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Dina Needs to Take Her Creativity Meds

What if your child had Creativity Deficit Disorder (CDD) in a world where the ADHD brain was coveted for all of its strengths?

Author note: What if the tables were turned and most of society possessed the ADHD nervous system and a minority exhibited more normative learning styles? It suggests that attention deficit disorder (ADHD or ADD) might be less of a “disability,” and more of an alternate set of strengths and weaknesses. It forces us to contemplate the possibility that it might be the school or workplace that needs fixing rather than the individual with an alternative brain structure. Here is a “story” about how a neurotypical middle school student would fare, if that were the case.

Dina, age 11, is not doing well in school. She has been getting C’s and D’s in her divergent thinking classes and, despite all of her hard work, received a disappointing C+ in science. Her project on plant life showed, according to Mr. Riley, “little original thinking.” Mr. Riley said, “It’s meticulous, but hundreds of kids have done something similar.” Dina is losing her confidence and feels inferior to the majority of kids who are much more creative.

Dina attends the Simon Academy for Creativity, which, like nearly every other school in the country, focuses on creativity and divergent thinking. Despite being superb at math, reading, and memorizing factoids, Dina is forced to attend a traditional creativity school. The one alternative school in the district that focuses on competency in math, science, reading and writing is too far from Dina’s home and costs a hefty $18,000 per year.

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Dina has always felt out of place at school. While the other kids are bouncing off the walls, Dina sits still at a desk (a special accommodation), waiting for instructions from the teacher. Going all the way back to first grade, Dina’s teachers expressed concern about her “lethargy.”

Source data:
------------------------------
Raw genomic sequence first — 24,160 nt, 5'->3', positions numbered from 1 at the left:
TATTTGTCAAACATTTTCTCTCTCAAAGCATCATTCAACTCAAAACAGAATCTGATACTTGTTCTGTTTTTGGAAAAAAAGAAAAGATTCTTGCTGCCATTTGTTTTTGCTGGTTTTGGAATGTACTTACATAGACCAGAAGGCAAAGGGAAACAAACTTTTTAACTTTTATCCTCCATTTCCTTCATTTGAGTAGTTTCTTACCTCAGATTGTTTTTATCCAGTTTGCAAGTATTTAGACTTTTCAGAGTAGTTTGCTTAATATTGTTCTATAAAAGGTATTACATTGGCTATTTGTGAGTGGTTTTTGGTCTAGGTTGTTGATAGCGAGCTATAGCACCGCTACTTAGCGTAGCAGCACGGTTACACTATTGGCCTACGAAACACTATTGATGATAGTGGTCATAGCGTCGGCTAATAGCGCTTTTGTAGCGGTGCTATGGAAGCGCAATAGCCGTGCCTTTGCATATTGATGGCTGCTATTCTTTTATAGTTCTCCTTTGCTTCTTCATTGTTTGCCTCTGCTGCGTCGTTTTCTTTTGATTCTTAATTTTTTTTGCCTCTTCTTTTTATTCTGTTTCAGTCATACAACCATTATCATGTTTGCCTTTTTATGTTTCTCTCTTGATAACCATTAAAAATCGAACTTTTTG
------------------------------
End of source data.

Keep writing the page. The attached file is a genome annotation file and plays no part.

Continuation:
“All she seems to want to do is sit down and read, while many of the other kids are running around the class, learning by doing,” observed Mrs. Weller. “Dina also has a strong need to receive instruction and is not sufficiently self-directed.”

Now that Dina’s in middle school, the school suggests that Dina take a battery of psychological tests to determine if she has a learning disability. After the testing, the school psychologist, Dr. Schmidt, called a meeting with Dina’s parents for 3 P.M., showing up late as usual.

“The good news is that Dina has a wonderful working memory, which is undoubtedly an asset. But the tests also indicate that Dina is a classic case of Creativity Deficit Disorder, or CDD. Have you seen the new movie on Jackie Robinson?” asked Dr. Schmidt, interrupting himself. “Oh, yes, back to Dina. The excessive control functioning in her brain often makes Dina unavailable for learning and is holding her back academically.

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“Among the many questions Dina was asked on the test was how many uses she could think for a hard-boiled egg and a spoon. Dina could think  of only  14, which was significantly below the average of 21, putting her at the 35th percentile in Creativity Quotient (CQ). These numbers suggest Dina is an at-risk child,” he stated. “The test also revealed a glitch in her conceptual understanding of ideas. While Dina scored in the 96th percentile in short-term memory, she scored much lower in critical thinking. Because school is so much more focused on critical thinking than memorization, this is going to hurt Dina’s performance on tests.”

“What can we do about it?” Dina’s parents asked. “Well, fortunately, there’s a new medication out called Freeal, which relaxes the prefrontal brain systems and allows for more creativity and less self-editing. While we can’t mandate that she take it, I can say from experience that it will make her a much better student. I think it’s important that Dina catch up with her peers, lest she develop an inferiority complex. Also, these learning difficulties, unaddressed, will, as she goes into the world of work, make it hard for Dina to start her own company and innovate, be a poet, or start a dance company.”

“Dina’s pediatrician prescribed similar meds once before and Dina does not like the way she feels on them,” her mother said. “It makes her feel out of control.” Dr. Schmidt assured her that Freeal has fewer side effects than previous medications.

“Teachers are seeing immediate results. Normally quiet kids are now calling out. Several of the CDD kids are finally able to come up with original ideas and are doing much better in school.”